I would think that the final drive ratio would be the determining factor although I don’t know what the ratios are on new manual and auto Civics.

It’s quite common to use a lower ratio on manual transmission cars so that the clutch will take a little less abuse when taking off from a dead stop. Otherwise, with a high ratio many drivers may have a tendency to ride the clutch a bit.
This problem would be less noticeable on a larger displacement engine with a lot of torque.

All you need to make life easy on the clutch is a low ratio for first gear. You can still have a tall high gear for highway economy.
I believe the reason manuals are frequently geared lower in top gear is because manuals are often bought by people who want sporty performance and these people want “no downshift” acceleration so they get cars that are permanently downshifted.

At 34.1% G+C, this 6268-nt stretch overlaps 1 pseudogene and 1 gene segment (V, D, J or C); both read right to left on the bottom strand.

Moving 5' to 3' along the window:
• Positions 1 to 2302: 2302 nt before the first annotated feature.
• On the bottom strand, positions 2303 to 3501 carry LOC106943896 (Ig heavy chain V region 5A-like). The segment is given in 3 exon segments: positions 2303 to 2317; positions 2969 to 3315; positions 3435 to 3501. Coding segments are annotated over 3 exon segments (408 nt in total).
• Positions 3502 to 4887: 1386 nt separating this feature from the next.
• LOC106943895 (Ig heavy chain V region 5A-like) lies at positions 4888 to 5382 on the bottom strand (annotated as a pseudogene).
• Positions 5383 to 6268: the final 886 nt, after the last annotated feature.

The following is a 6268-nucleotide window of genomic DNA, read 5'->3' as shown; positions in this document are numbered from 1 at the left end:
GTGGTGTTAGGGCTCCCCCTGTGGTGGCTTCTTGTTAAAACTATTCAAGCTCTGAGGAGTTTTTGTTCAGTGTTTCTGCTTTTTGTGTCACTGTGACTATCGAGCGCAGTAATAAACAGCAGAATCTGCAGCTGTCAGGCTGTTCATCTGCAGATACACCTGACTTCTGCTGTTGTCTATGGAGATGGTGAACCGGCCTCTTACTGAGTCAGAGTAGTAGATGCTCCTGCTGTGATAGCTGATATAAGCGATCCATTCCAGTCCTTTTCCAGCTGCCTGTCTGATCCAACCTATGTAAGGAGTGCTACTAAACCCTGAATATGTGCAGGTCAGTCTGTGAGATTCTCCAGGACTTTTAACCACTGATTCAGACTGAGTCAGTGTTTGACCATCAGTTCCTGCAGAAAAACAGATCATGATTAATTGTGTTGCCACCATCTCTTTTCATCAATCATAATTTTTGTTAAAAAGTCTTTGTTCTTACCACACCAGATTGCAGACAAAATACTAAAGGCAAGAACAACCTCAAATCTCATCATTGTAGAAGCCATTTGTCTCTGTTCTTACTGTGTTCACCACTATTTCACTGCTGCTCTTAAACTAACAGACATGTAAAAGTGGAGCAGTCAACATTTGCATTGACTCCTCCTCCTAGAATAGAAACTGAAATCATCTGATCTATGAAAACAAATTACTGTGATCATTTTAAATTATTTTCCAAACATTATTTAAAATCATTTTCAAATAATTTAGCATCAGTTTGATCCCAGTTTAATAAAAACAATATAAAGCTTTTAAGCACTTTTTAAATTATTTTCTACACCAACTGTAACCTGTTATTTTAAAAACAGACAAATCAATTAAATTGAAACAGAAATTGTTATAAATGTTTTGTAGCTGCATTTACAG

I have heard more than one person complain “fifth gear is usesless” or “this car is totally gutless in fifth gear” back in the days when manual economy cars did have deep overdrive fifth gears.
I have always countered with “what do you think those other four perfectly good gears are for?”

From the late 1930s through the mid 1960s, Borg Warner offered an automatic overdrive unit that went behind the manual transmission. Many manufacturers offered this as an option. Cars equipped with the overdrive came with a numerically higher (lower gearing) than did cars without this option. I assumed that this was so that overdrive equipped vehicles would have better acceleration when the overdrive was engaged. I also think that the automatic overdrive was used rather than an overdrive gear incorporated into the transmission was that some drivers would lug the transmission rather than to downshift. The automatic overdrive automatically disengaged when the speed dropped below about 30 mph. It was engaged by releasing the accelertor above 30 mph.

5-speed manual: